The Right Mindset in Conflict

To navigate conflict well we need the right kind of mindset. How we outwardly treat one another matters but genuine conflict resolution needs to come from within. So much of how we deal with differences, disappointments, and confrontations relates to how we think about God, ourselves, and others.

To Have the Right Mindset in Conflict, We Need the Attitude of Christ

What better attitude could we have in times of conflict than that of Christ Jesus?

Mindset of Christ
In your relationships with one another, have the same mindset as Christ Jesus: Who, being in very nature God, did not consider equality with God something to be used to his own advantage; rather, he made himself nothing by taking the very nature of a servant, being made in human likeness. (Phil. 2:5-8)

May the God who gives endurance and encouragement give you the same attitude of mind toward each other that Christ Jesus had, so that with one mind and one voice you may glorify the God and Father of our Lord Jesus Christ. Accept one another, then, just as Christ accepted you, in order to bring praise to God. (Rom. 15:5-7)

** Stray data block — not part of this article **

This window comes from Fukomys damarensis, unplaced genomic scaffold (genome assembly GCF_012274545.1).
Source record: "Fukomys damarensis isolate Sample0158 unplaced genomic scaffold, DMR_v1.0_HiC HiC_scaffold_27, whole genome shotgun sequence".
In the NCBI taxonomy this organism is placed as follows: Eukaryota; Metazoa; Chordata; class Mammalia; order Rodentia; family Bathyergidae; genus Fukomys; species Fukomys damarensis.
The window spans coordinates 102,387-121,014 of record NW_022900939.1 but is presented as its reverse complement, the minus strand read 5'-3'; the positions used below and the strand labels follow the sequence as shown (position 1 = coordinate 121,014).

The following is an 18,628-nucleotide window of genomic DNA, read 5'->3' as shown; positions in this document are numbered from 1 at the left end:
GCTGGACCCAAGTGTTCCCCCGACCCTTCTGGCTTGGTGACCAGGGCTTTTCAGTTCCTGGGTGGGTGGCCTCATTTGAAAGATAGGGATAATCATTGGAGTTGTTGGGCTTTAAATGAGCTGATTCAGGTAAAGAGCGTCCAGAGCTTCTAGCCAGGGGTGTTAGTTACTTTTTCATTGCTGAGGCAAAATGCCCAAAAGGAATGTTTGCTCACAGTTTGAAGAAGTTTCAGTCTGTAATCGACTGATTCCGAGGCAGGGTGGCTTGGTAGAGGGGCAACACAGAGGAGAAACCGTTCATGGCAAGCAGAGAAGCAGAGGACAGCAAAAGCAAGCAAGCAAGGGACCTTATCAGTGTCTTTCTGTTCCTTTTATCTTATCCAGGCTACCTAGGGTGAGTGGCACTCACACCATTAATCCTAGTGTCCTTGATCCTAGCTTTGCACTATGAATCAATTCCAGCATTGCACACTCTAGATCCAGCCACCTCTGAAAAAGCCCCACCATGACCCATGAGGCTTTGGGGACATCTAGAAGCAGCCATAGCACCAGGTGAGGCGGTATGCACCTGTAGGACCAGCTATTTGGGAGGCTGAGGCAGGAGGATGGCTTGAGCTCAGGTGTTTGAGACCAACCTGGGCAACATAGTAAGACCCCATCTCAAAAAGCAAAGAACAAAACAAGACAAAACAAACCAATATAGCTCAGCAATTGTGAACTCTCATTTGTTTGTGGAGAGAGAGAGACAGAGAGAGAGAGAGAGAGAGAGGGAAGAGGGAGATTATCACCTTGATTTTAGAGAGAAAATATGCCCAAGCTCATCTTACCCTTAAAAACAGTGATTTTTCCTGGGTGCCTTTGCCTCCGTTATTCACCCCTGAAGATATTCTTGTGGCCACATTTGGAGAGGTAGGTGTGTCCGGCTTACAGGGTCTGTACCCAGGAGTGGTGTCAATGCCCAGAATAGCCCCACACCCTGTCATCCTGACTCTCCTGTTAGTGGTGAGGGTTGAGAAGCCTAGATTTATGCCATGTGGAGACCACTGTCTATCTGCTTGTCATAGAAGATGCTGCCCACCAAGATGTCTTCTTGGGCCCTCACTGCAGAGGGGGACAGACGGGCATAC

Both of these passages use the Greek word ‘phroneo’ translated either mindset or attitude, from the root word ‘phren’ which means the mind. How did Christ’s thinking affect His relationship with God and others?

How the Attitude of Christ Helps Us in Conflict

If we look at the descriptions of Christ’s mindset in the above mentioned verses, we can then make inferences about how that quality would affect the way we approach conflict.

1) Humility

A sense of entitlement, not getting what we want or feel we deserve, often leads to conflict. Christ willingly laid aside some of His rights for the sake of pursuing a relationship with us. He “did not consider equality with God something to be used to his own advantage” (Phil. 2:6).

  • If we approach conflict with a humble attitude, as a servant, we too will be willing to forego the need to be right or to have everything go our own way. Sometimes resolution of conflict may require sacrifice.

2) Accepting

Thinking that other people need to change and conform to what we think or want, often leads to conflict. Christ on the other hand accepted us as we were. — “While we were still sinners, Christ died for us.” (Rom. 5:8) He didn’t expect us to first conform to Him before extending His love and acceptance toward us. He took the first steps toward us, not waiting for us to come to Him.

  • If we approach differences of opinion with the heart of Christ, we’ll give people space to work through their issues. We won’t withhold our love or minimize their value because they think differently or perhaps have even wronged us. We’ll initiate steps toward reconciliation, doing what we can to be at peace with them (Rom. 12:18).

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